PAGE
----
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Insulin Resistance in Patients With Mood Disorder

This study has been completed.
Sponsor:
ClinicalTrials.gov Identifier:
NCT00242619
First Posted: October 20, 2005
Last Update Posted: February 14, 2017
The safety and scientific validity of this study is the responsibility of the study sponsor and investigators. Listing a study does not mean it has been evaluated by the U.S. Federal Government. Read our disclaimer for details.
Information provided by (Responsible Party):
Natalie Rasgon, Stanford University
  Purpose
Insulin resistance is known to be associated with mood disorders and cognitive difficulties. The purpose of this study is to treat depressed patients with rosiglitazone (also known as [AKA] Avandia), therefore improving glucose sensitivity, which in turn has the potential to affect mood and thinking. We, the researchers at Stanford University, are recruiting men and women who have been diagnosed with depression, and are willing to participate in this 3 month study. Participation involves neuropsychological testing, 2 blood draws called an oral glucose tolerance test (OGTT), which tests for glucose and insulin levels, and the medication, rosiglitazone. Participants are allowed to continue on their current psychiatric medication.

Condition Intervention
Depression Bipolar Disorder Insulin Resistance Drug: rosiglitazone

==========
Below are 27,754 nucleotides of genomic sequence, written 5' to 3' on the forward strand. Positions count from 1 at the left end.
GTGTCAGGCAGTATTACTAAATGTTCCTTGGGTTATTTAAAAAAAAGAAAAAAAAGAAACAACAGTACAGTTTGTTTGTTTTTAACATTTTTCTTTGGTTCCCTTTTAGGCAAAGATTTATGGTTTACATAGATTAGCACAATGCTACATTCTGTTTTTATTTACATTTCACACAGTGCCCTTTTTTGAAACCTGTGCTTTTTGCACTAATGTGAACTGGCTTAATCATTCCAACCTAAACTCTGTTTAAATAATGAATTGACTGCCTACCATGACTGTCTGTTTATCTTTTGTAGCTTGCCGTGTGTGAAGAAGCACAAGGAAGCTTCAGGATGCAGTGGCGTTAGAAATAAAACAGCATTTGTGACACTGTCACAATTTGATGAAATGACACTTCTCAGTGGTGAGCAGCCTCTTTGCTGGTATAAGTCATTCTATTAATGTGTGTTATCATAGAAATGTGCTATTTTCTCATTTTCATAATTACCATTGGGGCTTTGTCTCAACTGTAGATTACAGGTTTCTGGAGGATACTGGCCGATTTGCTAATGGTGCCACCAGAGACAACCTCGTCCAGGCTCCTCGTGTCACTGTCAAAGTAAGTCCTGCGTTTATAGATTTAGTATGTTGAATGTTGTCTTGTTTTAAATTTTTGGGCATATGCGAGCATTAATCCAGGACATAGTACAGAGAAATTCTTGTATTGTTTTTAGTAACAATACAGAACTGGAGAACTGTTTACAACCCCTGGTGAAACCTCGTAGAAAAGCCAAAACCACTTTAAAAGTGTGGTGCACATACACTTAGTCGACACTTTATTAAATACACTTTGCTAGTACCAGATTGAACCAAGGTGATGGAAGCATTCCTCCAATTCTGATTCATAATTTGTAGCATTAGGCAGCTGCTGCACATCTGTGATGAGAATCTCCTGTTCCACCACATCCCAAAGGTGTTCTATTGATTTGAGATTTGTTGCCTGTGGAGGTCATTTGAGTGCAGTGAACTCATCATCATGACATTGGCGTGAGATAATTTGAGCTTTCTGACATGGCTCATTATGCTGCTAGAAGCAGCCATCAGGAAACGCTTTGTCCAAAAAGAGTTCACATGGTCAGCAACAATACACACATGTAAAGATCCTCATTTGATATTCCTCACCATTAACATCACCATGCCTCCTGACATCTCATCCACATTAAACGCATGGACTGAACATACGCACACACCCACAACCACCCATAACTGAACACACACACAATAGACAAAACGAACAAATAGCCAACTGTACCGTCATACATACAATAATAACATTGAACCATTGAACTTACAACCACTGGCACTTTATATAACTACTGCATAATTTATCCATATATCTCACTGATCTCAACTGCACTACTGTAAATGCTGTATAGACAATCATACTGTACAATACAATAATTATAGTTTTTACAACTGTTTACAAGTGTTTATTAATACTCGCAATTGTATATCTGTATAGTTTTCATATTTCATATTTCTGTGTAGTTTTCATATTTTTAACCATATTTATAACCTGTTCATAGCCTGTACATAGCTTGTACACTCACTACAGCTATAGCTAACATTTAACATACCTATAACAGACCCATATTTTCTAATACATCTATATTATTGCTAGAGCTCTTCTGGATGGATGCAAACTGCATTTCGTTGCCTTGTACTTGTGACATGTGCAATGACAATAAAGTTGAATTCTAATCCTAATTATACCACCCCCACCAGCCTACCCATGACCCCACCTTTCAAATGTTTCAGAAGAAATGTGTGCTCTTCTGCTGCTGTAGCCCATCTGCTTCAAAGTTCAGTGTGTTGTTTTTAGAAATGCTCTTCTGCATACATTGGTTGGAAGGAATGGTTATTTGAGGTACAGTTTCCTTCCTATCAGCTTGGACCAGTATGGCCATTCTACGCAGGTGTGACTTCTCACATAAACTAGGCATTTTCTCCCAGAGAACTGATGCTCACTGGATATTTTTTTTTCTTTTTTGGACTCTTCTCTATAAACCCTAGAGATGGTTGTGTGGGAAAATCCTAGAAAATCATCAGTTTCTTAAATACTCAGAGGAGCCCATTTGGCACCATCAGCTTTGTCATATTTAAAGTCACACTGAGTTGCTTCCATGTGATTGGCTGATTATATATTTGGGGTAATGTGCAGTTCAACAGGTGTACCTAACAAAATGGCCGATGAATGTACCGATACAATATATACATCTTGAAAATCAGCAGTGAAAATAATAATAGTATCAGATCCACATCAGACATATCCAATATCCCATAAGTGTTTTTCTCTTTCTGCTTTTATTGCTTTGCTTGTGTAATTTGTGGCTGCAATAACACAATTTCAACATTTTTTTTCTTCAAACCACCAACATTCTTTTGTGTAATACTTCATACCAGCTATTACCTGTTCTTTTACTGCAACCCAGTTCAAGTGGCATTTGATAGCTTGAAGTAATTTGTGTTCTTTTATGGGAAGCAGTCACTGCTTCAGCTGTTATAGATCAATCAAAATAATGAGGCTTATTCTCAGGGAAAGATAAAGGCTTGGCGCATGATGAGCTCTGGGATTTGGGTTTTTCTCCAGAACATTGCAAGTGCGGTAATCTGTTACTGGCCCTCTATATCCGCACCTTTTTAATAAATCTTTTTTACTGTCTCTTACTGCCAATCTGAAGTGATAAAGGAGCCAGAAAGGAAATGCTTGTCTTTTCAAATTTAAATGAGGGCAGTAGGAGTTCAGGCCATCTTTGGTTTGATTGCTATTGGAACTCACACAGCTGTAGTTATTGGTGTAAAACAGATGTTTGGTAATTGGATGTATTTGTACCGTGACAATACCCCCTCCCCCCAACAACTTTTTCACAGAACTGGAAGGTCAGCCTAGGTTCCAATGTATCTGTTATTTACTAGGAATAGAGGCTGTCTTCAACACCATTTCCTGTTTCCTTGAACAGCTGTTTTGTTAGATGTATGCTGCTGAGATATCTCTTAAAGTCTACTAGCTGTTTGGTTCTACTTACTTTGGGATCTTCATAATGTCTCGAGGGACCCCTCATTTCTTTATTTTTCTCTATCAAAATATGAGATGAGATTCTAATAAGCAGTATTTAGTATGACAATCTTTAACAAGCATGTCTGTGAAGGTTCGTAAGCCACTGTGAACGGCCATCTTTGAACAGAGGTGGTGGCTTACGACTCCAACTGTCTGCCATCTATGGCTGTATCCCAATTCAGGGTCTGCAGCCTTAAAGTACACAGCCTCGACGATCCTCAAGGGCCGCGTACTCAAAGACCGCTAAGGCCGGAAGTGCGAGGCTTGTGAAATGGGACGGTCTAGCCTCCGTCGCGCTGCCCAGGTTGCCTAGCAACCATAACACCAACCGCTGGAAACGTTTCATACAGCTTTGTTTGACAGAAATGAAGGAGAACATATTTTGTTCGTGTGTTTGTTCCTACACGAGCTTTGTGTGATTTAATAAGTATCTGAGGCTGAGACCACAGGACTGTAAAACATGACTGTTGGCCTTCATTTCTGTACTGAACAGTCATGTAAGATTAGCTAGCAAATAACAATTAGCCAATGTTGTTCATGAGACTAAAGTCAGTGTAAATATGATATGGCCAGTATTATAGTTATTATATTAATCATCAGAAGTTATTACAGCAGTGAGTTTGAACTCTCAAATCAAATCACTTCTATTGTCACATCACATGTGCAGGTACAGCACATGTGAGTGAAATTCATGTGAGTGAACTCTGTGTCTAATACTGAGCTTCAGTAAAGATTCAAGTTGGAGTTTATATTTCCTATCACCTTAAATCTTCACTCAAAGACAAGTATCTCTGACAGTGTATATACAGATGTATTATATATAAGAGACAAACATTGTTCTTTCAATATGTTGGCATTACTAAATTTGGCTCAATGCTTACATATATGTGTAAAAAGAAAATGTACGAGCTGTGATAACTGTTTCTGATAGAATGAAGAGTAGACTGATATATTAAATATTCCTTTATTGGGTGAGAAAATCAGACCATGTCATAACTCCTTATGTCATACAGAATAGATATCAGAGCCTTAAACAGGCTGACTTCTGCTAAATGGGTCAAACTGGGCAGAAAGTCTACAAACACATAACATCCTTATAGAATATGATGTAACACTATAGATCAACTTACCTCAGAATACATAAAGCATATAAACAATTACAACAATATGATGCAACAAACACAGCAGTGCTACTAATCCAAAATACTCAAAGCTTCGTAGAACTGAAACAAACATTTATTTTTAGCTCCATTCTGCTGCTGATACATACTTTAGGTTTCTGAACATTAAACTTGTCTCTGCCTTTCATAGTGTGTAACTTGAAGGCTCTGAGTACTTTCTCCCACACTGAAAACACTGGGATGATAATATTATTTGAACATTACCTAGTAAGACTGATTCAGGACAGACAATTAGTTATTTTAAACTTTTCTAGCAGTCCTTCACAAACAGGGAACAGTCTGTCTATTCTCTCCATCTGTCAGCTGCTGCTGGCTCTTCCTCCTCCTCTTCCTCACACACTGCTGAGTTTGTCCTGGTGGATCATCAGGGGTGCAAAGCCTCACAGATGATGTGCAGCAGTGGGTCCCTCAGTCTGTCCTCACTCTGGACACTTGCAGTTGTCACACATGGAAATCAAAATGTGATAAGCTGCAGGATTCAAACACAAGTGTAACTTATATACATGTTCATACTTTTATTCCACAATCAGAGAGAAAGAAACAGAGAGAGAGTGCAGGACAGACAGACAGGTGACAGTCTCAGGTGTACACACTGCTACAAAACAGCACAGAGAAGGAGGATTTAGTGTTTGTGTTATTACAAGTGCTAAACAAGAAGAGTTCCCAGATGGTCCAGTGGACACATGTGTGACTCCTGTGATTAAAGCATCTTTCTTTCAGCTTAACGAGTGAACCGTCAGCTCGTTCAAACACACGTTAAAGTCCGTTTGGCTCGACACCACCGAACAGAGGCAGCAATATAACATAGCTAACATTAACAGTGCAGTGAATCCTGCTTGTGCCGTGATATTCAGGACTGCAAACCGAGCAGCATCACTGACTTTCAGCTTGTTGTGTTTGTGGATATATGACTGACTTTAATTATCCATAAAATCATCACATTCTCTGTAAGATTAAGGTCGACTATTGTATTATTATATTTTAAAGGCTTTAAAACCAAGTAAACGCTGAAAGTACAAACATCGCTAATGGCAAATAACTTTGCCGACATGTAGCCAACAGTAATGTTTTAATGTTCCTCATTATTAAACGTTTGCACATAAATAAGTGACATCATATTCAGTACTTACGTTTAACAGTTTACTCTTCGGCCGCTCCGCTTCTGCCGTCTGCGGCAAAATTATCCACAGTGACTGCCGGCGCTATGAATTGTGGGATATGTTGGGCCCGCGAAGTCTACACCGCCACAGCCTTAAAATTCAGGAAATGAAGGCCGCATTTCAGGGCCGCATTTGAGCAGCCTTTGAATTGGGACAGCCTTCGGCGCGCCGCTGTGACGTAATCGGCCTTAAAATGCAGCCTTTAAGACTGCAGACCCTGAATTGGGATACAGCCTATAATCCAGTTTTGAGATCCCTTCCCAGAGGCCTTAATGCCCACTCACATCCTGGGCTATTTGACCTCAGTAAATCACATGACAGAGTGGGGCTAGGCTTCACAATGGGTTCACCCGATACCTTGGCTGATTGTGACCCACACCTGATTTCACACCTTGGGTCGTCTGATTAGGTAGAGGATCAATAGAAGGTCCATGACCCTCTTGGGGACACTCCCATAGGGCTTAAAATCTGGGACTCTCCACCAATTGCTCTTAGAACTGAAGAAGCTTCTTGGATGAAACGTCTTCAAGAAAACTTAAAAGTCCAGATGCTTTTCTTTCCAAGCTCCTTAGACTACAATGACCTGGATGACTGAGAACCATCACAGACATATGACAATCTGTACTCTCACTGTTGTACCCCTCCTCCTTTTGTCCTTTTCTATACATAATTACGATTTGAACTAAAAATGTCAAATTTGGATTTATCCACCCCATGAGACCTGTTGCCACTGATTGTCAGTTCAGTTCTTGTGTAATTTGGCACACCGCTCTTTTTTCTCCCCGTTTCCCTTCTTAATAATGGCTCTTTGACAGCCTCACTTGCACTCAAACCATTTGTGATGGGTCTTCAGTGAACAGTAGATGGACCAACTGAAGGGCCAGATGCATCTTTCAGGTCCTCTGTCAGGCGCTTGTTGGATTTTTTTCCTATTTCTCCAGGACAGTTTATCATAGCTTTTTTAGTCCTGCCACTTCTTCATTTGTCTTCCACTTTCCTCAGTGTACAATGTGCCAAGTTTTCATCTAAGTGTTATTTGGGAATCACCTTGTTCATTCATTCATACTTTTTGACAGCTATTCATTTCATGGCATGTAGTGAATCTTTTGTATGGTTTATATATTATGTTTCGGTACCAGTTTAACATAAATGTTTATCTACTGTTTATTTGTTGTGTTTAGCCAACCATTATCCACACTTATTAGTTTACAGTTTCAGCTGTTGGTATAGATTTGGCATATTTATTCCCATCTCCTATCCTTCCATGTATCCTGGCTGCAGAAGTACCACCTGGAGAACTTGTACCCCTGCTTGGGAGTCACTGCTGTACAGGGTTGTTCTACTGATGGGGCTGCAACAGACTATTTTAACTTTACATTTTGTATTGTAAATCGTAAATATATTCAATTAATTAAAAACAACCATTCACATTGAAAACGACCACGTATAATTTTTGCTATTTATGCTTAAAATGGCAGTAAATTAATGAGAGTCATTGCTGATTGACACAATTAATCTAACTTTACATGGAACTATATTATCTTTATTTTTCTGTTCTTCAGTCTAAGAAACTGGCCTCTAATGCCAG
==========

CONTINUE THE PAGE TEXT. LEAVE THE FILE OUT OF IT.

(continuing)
Study Type: Interventional
Study Design: Intervention Model: Single Group Assignment
Masking: None (Open Label)
Primary Purpose: Treatment
Official Title: Rosiglitazone Add-On in Treatment of Depressed Patients With Insulin Resistance: a Pilot Study

Resource links provided by NLM:


Further study details as provided by Natalie Rasgon, Stanford University:

Primary Outcome Measures:
  • Hamilton Depression Rating Scale (HDRS-21) [ Time Frame: 12 weeks ]
    The Hamilton Depression Rating Scale (HDRS-21) measures depression severity on a scale from 0 to 21, with 0 being the lowest level of depression severity and 21 being the highest level of depression severity.

  • Clinical Global Impression-Severity Scale (CGI-S) [ Time Frame: 12 weeks ]
    The Clinical Global Impression-Severity Scale (CGI-S) assesses depression severity. It is a 7-point scale, where 1 is the lowest level of depression severity and 7 is the highest level of depression severity.


Enrollment: 12
Study Start Date: July 2007
Study Completion Date: December 2009
Primary Completion Date: December 2009 (Final data collection date for primary outcome measure)
Arms Assigned Interventions
Experimental: Rosiglitzone
This group includes all 12 subjects who received rosiglitazone. Rosiglitazone was administered in addition to current antidepressant and/or mood-stabilizing medication at a dose of 4 mg/day for the first 4 weeks, with subsequent increase in dose to 9 mg/day for the remaining 8 weeks of the 12-week trial.
Drug: rosiglitazone
Rosiglitazone was administered at two different doses over the 12-week period.
Other Name: Avandia

Detailed Description:

An association between insulin resistance (IR) and affective disorders has been postulated in a number of cross-sectional studies. Limited data exist on potential changes in IR associated with improvement in depressive symptoms and/or depression remission resolution - two studies reported decreased IR after successful antidepressant treatment, while another study reported persisting IR even after successful treatment.